W. H. Hardy was a member of the U.S. Navy and was a member of the Naval expedition to Japan in 1852-1854, Commanded by Mathew C. Perry, that resulted in opening up trade routes with Japan. The collection contains a letter dated November 18, 1918 from Hardy to Fred Lockley, and a poem commemorating Perry.
Fred Harrison, of Brownsville, Oregon, served in the Oregon State House of Representatives as a Democrat, from 1935 to 1937, representing Linn County. The collection (1935-1937) contains legislative speeches, and (political) poetry.
Bertram Wilson Huffman (1870-1953) of Summerville, Union County, Oregon, who worked for railroads and drove horses, became a celebrated writer and poet in Oregon. The collection (1889-1945) contains manuscripts of poems, articles, and essays, photographs, clippings of published pieces, and correspondence.
Consists of professional correspondence; manuscripts of short stories, poetry, and books; published stories; royalty statements and contracts; and books, including her novel Don't Ever Leave Me.
Cameron La Follette is a poet and environmental activist, dedicated to preserving the Oregon coastline. She has previously worked as the director of the Coastal Futures Project for 1000 Friends of Oregon, then as the Land Use Director for the Oregon Shores Conservation Coalition, and following that, as the Land Use Director for the Oregon Coast Alliance. The papers contain La Follette's original poetry and environmental papers.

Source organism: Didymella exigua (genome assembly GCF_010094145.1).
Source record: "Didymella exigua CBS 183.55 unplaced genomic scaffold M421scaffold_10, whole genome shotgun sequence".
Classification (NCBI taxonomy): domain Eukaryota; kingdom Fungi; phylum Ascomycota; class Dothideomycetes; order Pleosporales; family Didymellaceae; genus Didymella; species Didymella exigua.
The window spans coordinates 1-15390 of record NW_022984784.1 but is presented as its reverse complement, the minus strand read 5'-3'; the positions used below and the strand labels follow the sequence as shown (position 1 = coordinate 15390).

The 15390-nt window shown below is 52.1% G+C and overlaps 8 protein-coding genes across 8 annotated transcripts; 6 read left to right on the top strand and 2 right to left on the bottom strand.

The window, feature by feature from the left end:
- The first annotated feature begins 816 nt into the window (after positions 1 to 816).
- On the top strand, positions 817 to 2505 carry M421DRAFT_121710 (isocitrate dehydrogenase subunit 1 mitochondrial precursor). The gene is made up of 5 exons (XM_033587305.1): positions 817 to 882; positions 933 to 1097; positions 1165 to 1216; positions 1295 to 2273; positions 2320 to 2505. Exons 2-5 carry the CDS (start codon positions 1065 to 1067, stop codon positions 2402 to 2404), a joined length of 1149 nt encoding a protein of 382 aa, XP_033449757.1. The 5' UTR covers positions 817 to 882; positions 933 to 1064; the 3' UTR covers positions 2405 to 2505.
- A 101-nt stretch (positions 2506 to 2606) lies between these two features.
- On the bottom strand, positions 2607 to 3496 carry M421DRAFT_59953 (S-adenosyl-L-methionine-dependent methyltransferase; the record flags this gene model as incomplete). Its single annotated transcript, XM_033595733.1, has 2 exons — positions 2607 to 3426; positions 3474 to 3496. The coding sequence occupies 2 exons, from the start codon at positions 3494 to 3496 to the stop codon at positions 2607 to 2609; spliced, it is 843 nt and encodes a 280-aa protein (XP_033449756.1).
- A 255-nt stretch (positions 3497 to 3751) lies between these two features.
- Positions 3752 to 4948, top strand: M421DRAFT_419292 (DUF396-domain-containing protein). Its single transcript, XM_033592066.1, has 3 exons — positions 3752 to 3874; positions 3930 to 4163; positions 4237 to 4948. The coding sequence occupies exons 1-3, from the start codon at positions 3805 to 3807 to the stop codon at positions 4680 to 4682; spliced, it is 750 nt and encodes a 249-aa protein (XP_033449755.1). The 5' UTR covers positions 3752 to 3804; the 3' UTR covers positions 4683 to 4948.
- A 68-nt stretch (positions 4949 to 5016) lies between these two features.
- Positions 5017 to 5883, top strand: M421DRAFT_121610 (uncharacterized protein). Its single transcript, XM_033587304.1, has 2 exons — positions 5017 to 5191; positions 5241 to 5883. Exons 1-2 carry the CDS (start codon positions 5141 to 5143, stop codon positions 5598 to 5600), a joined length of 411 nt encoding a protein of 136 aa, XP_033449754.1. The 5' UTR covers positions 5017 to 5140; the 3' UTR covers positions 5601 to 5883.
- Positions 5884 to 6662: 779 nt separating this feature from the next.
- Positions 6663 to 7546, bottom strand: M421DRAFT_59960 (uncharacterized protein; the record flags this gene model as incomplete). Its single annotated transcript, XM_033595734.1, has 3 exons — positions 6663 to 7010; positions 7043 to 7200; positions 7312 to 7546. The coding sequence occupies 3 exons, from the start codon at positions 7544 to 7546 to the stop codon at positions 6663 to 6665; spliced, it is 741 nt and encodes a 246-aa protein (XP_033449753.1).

Fanny Heaslip Lea (1883-1955) was a journalist and author of short stories, novels, plays, and poetry. The collection contains manuscripts, correspondence, and memorabilia, 1912-1955.
Joaquin Miller (1837-1913) was the pen name of Cincinnatus Hiner Miller, a Northwest writer, newspaper publisher, and poet. The collection (1868-1960) contains correspondence and published works by Miller, and also material collected by Pherne Miller regarding her Uncle Joaquin, including photographs, as well as her personal papers.
George Washington Ogden (1871-1966) was a journalist and editor for newspapers, and later became an author of western stories and novels. The collection contains manuscripts, literary contracts and agreements, mementos and photographs, an accounting journal, and correspondence with agents, editors, and also seven letters (1922) from Elizabeth B. Custer (Mrs. George A. Custer), 1909-1940.